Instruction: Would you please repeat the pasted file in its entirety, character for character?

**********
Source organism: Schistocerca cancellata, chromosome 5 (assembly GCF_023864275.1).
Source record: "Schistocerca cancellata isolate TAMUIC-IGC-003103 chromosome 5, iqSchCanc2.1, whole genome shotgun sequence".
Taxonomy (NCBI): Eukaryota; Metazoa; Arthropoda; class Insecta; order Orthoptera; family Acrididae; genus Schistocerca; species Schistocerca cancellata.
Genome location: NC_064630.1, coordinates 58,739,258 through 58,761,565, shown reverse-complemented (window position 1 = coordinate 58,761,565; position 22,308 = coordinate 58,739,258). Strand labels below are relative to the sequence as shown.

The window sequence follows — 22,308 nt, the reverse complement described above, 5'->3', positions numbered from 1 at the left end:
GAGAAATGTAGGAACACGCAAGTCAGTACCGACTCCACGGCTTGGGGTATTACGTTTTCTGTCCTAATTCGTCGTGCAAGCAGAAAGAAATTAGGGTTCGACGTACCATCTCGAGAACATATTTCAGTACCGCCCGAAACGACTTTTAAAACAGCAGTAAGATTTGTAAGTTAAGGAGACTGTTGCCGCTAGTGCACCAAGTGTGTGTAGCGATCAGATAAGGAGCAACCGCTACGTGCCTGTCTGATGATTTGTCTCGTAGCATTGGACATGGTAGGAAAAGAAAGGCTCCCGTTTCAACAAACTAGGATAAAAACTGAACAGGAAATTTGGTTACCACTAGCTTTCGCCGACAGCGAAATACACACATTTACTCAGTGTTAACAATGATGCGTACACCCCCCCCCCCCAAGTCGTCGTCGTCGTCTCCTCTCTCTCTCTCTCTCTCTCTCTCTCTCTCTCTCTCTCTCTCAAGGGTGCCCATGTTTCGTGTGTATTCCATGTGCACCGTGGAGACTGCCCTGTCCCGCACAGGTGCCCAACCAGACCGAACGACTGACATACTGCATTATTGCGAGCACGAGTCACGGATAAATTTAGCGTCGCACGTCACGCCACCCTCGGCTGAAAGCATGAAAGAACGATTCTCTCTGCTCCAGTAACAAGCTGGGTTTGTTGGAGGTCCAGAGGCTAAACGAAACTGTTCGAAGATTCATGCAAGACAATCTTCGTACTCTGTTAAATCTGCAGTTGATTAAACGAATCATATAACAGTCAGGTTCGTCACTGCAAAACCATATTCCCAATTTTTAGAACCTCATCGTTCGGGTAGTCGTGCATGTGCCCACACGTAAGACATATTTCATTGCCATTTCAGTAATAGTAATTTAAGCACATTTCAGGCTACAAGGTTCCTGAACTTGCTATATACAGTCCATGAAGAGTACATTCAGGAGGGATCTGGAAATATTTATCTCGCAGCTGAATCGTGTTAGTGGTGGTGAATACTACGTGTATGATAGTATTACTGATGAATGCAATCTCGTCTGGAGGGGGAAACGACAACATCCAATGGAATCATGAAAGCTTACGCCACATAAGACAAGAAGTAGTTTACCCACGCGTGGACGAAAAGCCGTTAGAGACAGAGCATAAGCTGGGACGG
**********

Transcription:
Source organism: Schistocerca cancellata, chromosome 5 (assembly GCF_023864275.1).
Source record: "Schistocerca cancellata isolate TAMUIC-IGC-003103 chromosome 5, iqSchCanc2.1, whole genome shotgun sequence".
Taxonomy (NCBI): Eukaryota; Metazoa; Arthropoda; class Insecta; order Orthoptera; family Acrididae; genus Schistocerca; species Schistocerca cancellata.
Genome location: NC_064630.1, coordinates 58,739,258 through 58,761,565, shown reverse-complemented (window position 1 = coordinate 58,761,565; position 22,308 = coordinate 58,739,258). Strand labels below are relative to the sequence as shown.

The window sequence follows — 22,308 nt, the reverse complement described above, 5'->3', positions numbered from 1 at the left end:
GAGAAATGTAGGAACACGCAAGTCAGTACCGACTCCACGGCTTGGGGTATTACGTTTTCTGTCCTAATTCGTCGTGCAAGCAGAAAGAAATTAGGGTTCGACGTACCATCTCGAGAACATATTTCAGTACCGCCCGAAACGACTTTTAAAACAGCAGTAAGATTTGTAAGTTAAGGAGACTGTTGCCGCTAGTGCACCAAGTGTGTGTAGCGATCAGATAAGGAGCAACCGCTACGTGCCTGTCTGATGATTTGTCTCGTAGCATTGGACATGGTAGGAAAAGAAAGGCTCCCGTTTCAACAAACTAGGATAAAAACTGAACAGGAAATTTGGTTACCACTAGCTTTCGCCGACAGCGAAATACACACATTTACTCAGTGTTAACAATGATGCGTACACCCCCCCCCCCCAAGTCGTCGTCGTCGTCTCCTCTCTCTCTCTCTCTCTCTCTCTCTCTCTCTCTCTCTCTCTCAAGGGTGCCCATGTTTCGTGTGTATTCCATGTGCACCGTGGAGACTGCCCTGTCCCGCACAGGTGCCCAACCAGACCGAACGACTGACATACTGCATTATTGCGAGCACGAGTCACGGATAAATTTAGCGTCGCACGTCACGCCACCCTCGGCTGAAAGCATGAAAGAACGATTCTCTCTGCTCCAGTAACAAGCTGGGTTTGTTGGAGGTCCAGAGGCTAAACGAAACTGTTCGAAGATTCATGCAAGACAATCTTCGTACTCTGTTAAATCTGCAGTTGATTAAACGAATCATATAACAGTCAGGTTCGTCACTGCAAAACCATATTCCCAATTTTTAGAACCTCATCGTTCGGGTAGTCGTGCATGTGCCCACACGTAAGACATATTTCATTGCCATTTCAGTAATAGTAATTTAAGCACATTTCAGGCTACAAGGTTCCTGAACTTGCTATATACAGTCCATGAAGAGTACATTCAGGAGGGATCTGGAAATATTTATCTCGCAGCTGAATCGTGTTAGTGGTGGTGAATACTACGTGTATGATAGTATTACTGATGAATGCAATCTCGTCTGGAGGGGGAAACGACAACATCCAATGGAATCATGAAAGCTTACGCCACATAAGACAAGAAGTAGTTTACCCACGCGTGGACGAAAAGCCGTTAGAGACAGAGCATAAGCTGGGACGG